Balaam’s Prophecy to a King Who Tried to Use God
What was the first prophecy about the coming Messiah? Abraham, Isaac and Jacob had been promised through God’s blessings that many nations and kings would come from their descendants. Jacob, renamed Israel by God, divided the blessing among his sons, future fathers of the 12 tribes of Israel, but to only one son, Judah, did he pass along the royalty blessing of a future kingdom.
Building on those blessings, on Mt. Sinai Moses received more prophetic promises laying foundational requirements for the Messiah, but no prophecy had yet directly pointed to a future Messiah. The first distinctive Messiah prophecy came from a very unlikely source.
Mount Sinai was long since behind the Israelites having spent nearly the past 40 years led by Moses through portions of the Sinai, Negev and Arabian deserts. They had been following pillars of cloud by day and fire by night on their journey tothe place.[i]Delaying the promise to go to the place by two generations was a consequence of the people doubting God, but another promise to protect Israel from their enemies remained fully in effect.[ii]
Along came a Gentile enemy King, Balak, and a Gentile prophet, Balaam, whose oracle came as a prophecy outside the established Israelite Hebrew heritage of Abraham. Balaam’s prophecy to the king who tried to use God – was it a messianic prophecy?
Balak, son of Zippor, King of Moab, ruled his kingdom located east of the Jordan River and the Dead Sea in modern day Jordan. He was painfully aware of how the Israelites vanquished the strongly defensed Amorites whose own army had defeated the previous king of Moab and occupied many of its cities. Now the Israelites were poised to do the same again to the cities of the kingdom of Moab.[iii]
Dread spread throughout Moab for fear of the size and might of the Hebrew people. King Balak knew his military was no match for the Israelites thinking only supernatural intervention could save his kingdom. To that end, he sent an envoy of Moabite leaders to buy the services of the prophet Balaam and bring him back to the King to place a curse on Israel.[iv]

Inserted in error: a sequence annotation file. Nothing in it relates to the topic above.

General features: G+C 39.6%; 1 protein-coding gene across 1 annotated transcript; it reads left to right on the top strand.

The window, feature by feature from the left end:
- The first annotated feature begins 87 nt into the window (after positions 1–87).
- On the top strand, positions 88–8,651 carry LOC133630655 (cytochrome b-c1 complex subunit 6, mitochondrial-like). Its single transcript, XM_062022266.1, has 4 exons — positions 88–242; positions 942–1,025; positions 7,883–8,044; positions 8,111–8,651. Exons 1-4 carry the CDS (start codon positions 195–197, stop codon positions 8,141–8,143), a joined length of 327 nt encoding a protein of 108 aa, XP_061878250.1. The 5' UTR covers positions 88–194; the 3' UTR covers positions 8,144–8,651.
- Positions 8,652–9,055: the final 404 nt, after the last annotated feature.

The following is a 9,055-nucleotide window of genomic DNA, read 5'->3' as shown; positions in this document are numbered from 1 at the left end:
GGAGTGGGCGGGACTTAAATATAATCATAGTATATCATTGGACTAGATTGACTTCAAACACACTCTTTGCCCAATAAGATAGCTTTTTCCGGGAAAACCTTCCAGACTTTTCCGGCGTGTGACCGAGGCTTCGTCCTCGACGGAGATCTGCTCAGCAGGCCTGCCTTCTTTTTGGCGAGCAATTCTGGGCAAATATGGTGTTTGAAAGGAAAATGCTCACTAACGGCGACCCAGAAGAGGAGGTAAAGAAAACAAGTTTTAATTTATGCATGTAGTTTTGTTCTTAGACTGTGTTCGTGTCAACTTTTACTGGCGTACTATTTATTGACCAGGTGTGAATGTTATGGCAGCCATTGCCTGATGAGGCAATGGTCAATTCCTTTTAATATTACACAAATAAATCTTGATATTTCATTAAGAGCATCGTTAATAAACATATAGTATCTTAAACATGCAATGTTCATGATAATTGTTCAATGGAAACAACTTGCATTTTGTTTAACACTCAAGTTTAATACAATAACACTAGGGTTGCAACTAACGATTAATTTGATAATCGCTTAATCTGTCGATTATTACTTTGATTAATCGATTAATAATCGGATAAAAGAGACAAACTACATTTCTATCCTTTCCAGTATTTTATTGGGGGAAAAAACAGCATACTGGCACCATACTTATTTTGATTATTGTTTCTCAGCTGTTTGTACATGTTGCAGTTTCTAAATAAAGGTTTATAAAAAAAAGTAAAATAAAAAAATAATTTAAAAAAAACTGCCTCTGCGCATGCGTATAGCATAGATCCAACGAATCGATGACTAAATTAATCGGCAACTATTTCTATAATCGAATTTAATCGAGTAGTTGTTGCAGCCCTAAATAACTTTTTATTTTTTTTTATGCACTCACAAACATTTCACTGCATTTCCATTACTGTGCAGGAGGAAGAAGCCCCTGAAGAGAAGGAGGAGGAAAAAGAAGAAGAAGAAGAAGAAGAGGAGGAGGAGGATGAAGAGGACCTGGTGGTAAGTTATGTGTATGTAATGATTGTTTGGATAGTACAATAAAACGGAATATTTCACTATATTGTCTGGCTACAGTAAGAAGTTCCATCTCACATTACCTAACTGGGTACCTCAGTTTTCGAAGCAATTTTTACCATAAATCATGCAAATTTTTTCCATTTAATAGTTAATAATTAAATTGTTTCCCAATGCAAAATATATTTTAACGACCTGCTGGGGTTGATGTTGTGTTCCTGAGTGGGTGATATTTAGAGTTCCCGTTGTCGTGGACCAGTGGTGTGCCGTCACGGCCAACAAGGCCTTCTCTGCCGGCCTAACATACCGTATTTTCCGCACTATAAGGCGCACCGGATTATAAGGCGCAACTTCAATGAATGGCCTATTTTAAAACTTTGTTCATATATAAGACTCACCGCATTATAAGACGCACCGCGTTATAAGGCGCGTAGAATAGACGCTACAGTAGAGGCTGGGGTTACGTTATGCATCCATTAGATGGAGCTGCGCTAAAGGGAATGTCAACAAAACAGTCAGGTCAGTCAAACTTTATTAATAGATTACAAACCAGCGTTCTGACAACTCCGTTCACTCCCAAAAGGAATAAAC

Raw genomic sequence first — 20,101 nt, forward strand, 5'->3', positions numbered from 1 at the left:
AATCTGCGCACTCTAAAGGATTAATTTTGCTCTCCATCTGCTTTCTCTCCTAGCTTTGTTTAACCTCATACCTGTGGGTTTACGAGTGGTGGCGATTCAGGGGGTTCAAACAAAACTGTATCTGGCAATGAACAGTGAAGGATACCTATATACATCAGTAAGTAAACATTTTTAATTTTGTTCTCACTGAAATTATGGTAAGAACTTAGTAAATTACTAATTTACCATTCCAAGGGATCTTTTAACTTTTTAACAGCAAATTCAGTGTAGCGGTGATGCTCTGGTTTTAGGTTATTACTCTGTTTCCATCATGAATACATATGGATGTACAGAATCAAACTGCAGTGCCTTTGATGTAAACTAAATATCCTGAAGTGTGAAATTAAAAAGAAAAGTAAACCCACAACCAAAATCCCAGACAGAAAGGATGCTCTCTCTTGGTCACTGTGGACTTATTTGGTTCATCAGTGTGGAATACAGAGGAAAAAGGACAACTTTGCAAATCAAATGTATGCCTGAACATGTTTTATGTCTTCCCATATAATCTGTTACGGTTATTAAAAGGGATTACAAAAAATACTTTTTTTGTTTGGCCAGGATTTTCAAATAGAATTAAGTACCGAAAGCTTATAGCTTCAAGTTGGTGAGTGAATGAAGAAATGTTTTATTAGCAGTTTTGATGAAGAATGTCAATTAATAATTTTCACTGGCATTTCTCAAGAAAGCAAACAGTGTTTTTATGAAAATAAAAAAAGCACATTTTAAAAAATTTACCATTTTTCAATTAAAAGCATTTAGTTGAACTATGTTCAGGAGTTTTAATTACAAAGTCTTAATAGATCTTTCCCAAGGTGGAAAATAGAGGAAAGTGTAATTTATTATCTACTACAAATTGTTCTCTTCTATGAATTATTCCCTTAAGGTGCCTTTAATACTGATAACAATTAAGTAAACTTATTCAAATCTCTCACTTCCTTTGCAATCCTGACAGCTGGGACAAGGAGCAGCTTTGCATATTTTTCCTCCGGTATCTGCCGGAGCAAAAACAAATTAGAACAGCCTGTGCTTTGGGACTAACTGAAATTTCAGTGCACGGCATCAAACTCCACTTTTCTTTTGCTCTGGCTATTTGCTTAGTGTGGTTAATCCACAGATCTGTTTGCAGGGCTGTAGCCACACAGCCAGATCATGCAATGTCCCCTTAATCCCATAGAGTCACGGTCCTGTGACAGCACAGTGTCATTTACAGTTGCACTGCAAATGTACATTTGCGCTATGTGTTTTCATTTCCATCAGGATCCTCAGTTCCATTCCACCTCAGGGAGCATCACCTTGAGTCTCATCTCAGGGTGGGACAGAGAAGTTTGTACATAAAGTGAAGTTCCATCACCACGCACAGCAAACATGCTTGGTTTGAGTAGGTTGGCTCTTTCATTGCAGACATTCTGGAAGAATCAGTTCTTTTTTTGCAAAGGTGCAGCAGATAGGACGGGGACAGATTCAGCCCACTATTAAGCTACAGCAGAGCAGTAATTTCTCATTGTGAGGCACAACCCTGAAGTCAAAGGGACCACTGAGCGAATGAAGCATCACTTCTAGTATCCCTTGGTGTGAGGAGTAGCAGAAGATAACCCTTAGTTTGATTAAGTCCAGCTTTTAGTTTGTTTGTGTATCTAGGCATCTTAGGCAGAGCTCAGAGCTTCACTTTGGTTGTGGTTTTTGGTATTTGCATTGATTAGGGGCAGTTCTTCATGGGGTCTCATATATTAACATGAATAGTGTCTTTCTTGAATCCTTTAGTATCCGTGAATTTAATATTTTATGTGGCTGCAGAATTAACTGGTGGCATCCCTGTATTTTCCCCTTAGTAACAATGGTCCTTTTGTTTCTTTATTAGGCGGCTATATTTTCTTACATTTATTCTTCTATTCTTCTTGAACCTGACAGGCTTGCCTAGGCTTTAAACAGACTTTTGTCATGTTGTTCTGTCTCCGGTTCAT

Balaam, neither a Hebrew prophet nor even familiar with the Israelites, asked for a night to consider the royal envoy’s request. The prophet prayed for guidance and that night God told him not to return to the King and not to place a curse on the Hebrews because they were “blessed.” The Moabite leaders went home telling the King that Balaam refused to return with them.
Undeterred, Balak upped the ante sending a larger envoy with more distinguished leaders back to the prophet promising him great honors if he would return with them to place a curse on Israel. In response to the King’s offer, Balaam told the Moabite leaders that even if he was offered a palace full of silver and gold, he could not do more or less than God’s commandment. Still, Balaam said he would give them an answer the next morning and overnight he sought God’s guidance. The next day the prophet decided to go see the King with God’s strict instructions to say only what he was instructed.
King Balak was irritated with the prophet questioning why he had resisted both his requests to come see him. Brushing off the question and getting right to the point, Balaam said, “I have come to you now, but do I have power to say just anything? The word God puts in my mouth, that is what I must say.”(NRSV)